Kayak Paddles That Stay Afloat

Are you a kayaker looking to enhance your self-rescue skills? Then you’ve probably heard of the paddle float rescue technique. This method involves using an inflatable bag, known as a paddle float, attached to the end of your paddle to stabilize your kayak as you reenter it. It’s a simple yet effective way to regain control of your kayak, especially in rough waters.

Some argue that the paddle float rescue is outdated and unnecessary, but I strongly disagree. While there may be alternative methods like the reentry and roll technique, the paddle float rescue serves a unique purpose. It not only offers another way to get back into your kayak but also builds confidence in beginner kayakers. Imagine being able to navigate calm waters without worrying about capsizing and having the assurance that you can easily recover if it happens.

It’s true that beginners may struggle with the paddle float rescue in rough waters, but that shouldn’t deter us from teaching it. Just like with any skill, practice is key. By gradually increasing the difficulty level in controlled environments, beginners can become proficient in using the paddle float rescue even in demanding conditions.

Rather than setting unrealistic expectations for beginners, let’s empower them by providing the necessary tools and knowledge. Just as we wouldn’t expect a beginner to master advanced strokes without practice, we can’t dismiss the paddle float rescue without giving it a fair chance.

Moreover, the paddle float rescue can still be valuable for experienced kayakers. Consider a situation where a kayaker dislocates their shoulder and can’t perform a roll. In such cases, the paddle float rescue, coupled with a rescue stirrup, becomes a lifeline. It allows the kayaker to regain stability until help arrives.

Further reading:  Revolutionizing Kayak Fishing: The Power of Gas Motors

Now that we understand the significance of the paddle float rescue, let’s delve into how it’s done.

How to Execute the Paddle Float Rescue

  1. Begin by wet exiting the kayak and keeping one leg in the cockpit to free up your hands.
  2. Attach the paddle float to the end of your paddle and inflate the bag, securing it firmly.
  3. Right the kayak by pushing and scissor-kicking near the bow to drain excess water from the cockpit. Maintain a firm grip on the boat as you move towards the bow.
  4. Position yourself behind the cockpit with the paddle between you and the cockpit.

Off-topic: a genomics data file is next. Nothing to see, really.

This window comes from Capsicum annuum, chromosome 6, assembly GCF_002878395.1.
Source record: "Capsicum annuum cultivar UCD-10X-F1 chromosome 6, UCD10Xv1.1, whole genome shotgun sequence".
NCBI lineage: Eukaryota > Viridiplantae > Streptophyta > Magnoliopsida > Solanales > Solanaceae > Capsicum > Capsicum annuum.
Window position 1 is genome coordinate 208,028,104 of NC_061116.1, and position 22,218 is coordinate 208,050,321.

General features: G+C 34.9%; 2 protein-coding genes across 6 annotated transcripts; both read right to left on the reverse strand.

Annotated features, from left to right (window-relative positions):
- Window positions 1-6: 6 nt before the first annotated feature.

5. Use the hand closest to the cockpit to grab the paddle shaft and the cockpit coaming. With your other hand, reach across the rear deck and grab the perimeter deck line.
  6. Let your legs float to the surface and then lunge up onto the rear deck. For added support, hook the angle closest to the paddle shaft over the shaft itself.
  7. Once on the rear deck, hook the ankle of your foot that is furthest from the shaft over the shaft.
  8. Slide your leg nearest the cockpit into the cockpit.
  9. Hold the perimeter deck line and slide it under the leg that remains on the shaft to grab the shaft securely.
  10. Swing your other leg into the cockpit.
  11. Stay low and slide further into the cockpit until your buttocks are level with the seat.
  12. Spin around in the direction of the paddle shaft until you’re facing forward in the cockpit.
  13. Secure the paddle shaft between your life vest and the cockpit coaming, leaning slightly forward to ensure it stays in place. Utilize the paddle float for added stability.
  14. Put on your spray skirt.
  15. Create a gap in the skirt big enough to insert your pump and remove any water from the cockpit.
  16. On calm water, deflate the paddle float by opening the valves and submerging it in the water with your paddle. The water pressure will squeeze out the air. If the water is rough, partially or fully deflate the paddle float while still using it for support. Secure it under your bungee cords or paddle to shore with the float still attached to one blade, relying on it for stability when necessary.
Further reading:  Tarpon 120 Kayak: A Surprisingly Safe and Comfortable Choice

By following these step-by-step instructions, you can master the paddle float rescue and add a valuable skill to your kayaking repertoire.

The Best Paddle Floats

To ensure a successful paddle float rescue, it’s essential to have a reliable paddle float. One excellent option is the Seattle Sports Dual Chamber Sea Kayak Safety Paddle Float. With its dual chambers and sturdy construction, it offers optimal buoyancy and stability during rescue situations.

In conclusion, despite the arguments against it, the paddle float rescue remains a worthwhile technique to learn, teach, and practice. Not only does it instill confidence in beginners, but it also provides a valuable tool for more advanced kayakers. Remember, mastering the paddle float rescue doesn’t mean disregarding other techniques like rolling. It simply adds another essential skill to your kayaking toolkit.

What are your thoughts on the paddle float rescue? We’d love to hear from you. Share your opinions and experiences in the comments below.